- - Thursday, October 30, 2014

The debates are done. The arguments have all been made. The closing ads have all been shot. So let’s skip the philosophical debates for one week and just talk about on who’s going to win next Tuesday.

This has been a weird midterm campaign to my mind. By all rights, given the strength of the Republican candidates and the unpopularity of the president, we should be looking at a big sweep for the GOP, a wave election like we saw in 2010. But going into the last weekend of the campaign, there are still a lot of unknowns out there, a lot of races that the polls say are a lot closer than I would have thought.

I’ve spent a lot of time practicing and studying politics, but I have to confess here that my record as a prognosticator haven’t been that good. (I suspect a little conservative bias might be at work.) I tend to rely heavily on the analysis of my good friend Jim Ellis, who once consulted for the House Republicans and has managed a number of successful campaigns. In my experience, Jim calls ‘em right maybe 95 percent of the time — and even he’s skeptical about what might happen on Election Day.

Still, for all the ifs, ands and buts still out there, I don’t see how Tuesday can be anything other than a very good day for the Republicans. Let’s break it down by category:

Governors: The surprise for me is that a lot of very good and accomplished GOP incumbents find themselves it closer-than-expected contests, in states like Alaska, Kansas, Georgia, Florida, Michigan, Maine and Pennsylvania. Unfortunately, I don’t see Tom Corbett pulling out his race in Pennsylvania, but my prediction is that most of the incumbents in the end will have enough to hold on.

On the plus side, I think the GOP has a great chance to oust Democrats in some like likely states, including New Hampshire, Connecticut, Colorado and perhaps Illinois. The betting here is that Pennsylvania goes to the Democrat, the Republicans pick up two states (perhaps New Hampshire and Colorado) and the GOP nets a gain of one.


SEE ALSO: Brown, Hogan neck and neck heading into Maryland election


House of Representatives: Unlike some other parts of the ballot, there’s really not a whole lot going on here. The HouseGOP majority is safe, and there’s really only about 20 seats that look to have truly competitive races. GOP seats in Nebraska and Florida might flip, but Republicans have even more targets, in New England, Illinois, Florida, California and Arizona. The president and his unpopularity are even more of a drag here than in the Senate for Democrats — voters tend to know their House member better and it’s harder for vulnerable Democrats to separate themselves from the president.

My best guess: Republicans pick up a net six seats and expand their majority.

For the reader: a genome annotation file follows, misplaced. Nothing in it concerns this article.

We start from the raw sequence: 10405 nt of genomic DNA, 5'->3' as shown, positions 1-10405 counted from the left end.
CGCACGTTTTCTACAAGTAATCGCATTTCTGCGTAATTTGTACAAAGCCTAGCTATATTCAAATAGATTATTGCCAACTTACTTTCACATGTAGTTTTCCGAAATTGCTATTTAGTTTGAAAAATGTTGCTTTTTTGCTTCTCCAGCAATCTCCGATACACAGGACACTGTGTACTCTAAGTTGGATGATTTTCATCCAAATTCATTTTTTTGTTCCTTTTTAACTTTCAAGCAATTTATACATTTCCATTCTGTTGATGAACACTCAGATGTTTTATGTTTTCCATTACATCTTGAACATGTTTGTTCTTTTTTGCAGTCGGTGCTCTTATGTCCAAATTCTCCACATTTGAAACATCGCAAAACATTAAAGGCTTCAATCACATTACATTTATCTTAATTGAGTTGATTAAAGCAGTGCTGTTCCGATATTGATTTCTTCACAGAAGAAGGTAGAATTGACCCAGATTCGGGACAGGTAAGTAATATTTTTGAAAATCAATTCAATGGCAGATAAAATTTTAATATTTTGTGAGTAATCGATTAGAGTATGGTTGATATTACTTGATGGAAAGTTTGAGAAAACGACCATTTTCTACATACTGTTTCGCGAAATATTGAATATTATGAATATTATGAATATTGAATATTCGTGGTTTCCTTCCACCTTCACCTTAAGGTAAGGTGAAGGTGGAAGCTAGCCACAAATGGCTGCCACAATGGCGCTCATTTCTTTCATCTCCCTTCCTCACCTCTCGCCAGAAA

Senate: This has (rightly) been where most of the focus has been and where there’s the most uncertainty. Jim’s seeing a net gain of seven seats for the Republicans (enough to get control of the Senate away from Harry Reid), but I’m going to push it and predict a gain of nine. When the new Congress is seated next year, there will be 54 senators in the new Republican majority.

The GOP has already locked up Democratic-held Senate seats in West Virginia, Montana and South Dakota, and I’m seeing Alaska and Arkansas as all but certainly in the Republican camp. The races are closer elsewhere, but I see all the momentum running against the Democrats in Louisiana, North Carolina and Iowa, which gets the net gain to eight. Beyond that, I’m betting that either Colorado or New Hampshire will go to the Republican candidate. The only caveat: The Democrats and President Obama proved themselves masters of the turnout game, and some of these Democratic incumbents will benefit from that. Especially in the close Senate races, that turnout advantage could be the difference at the margin.

So — I see it as a very good night for the Republicans, with the polls showing a level of voter unhappiness with the direction of the country comparable to the levels we saw in the GOP waves of 1994 and 2010.

And this is a campaign that could just keep giving: Hillary Rodham Clinton’s 2016 presidential hopes have not exactly been boosted by her shaky stump performances this year, topped by this little gem while campaigning in Massachusetts last week: “Don’t let anybody tell you that it’s corporations and businesses that create jobs.”

If Mrs. Clinton does run, the 2016 Republican commercials will just write themselves.

Tom DeLay, a former congressman from Texas and House majority leader from 2003 to 2005, writes a weekly column for The Washington Times and WashingtonTimes.com.

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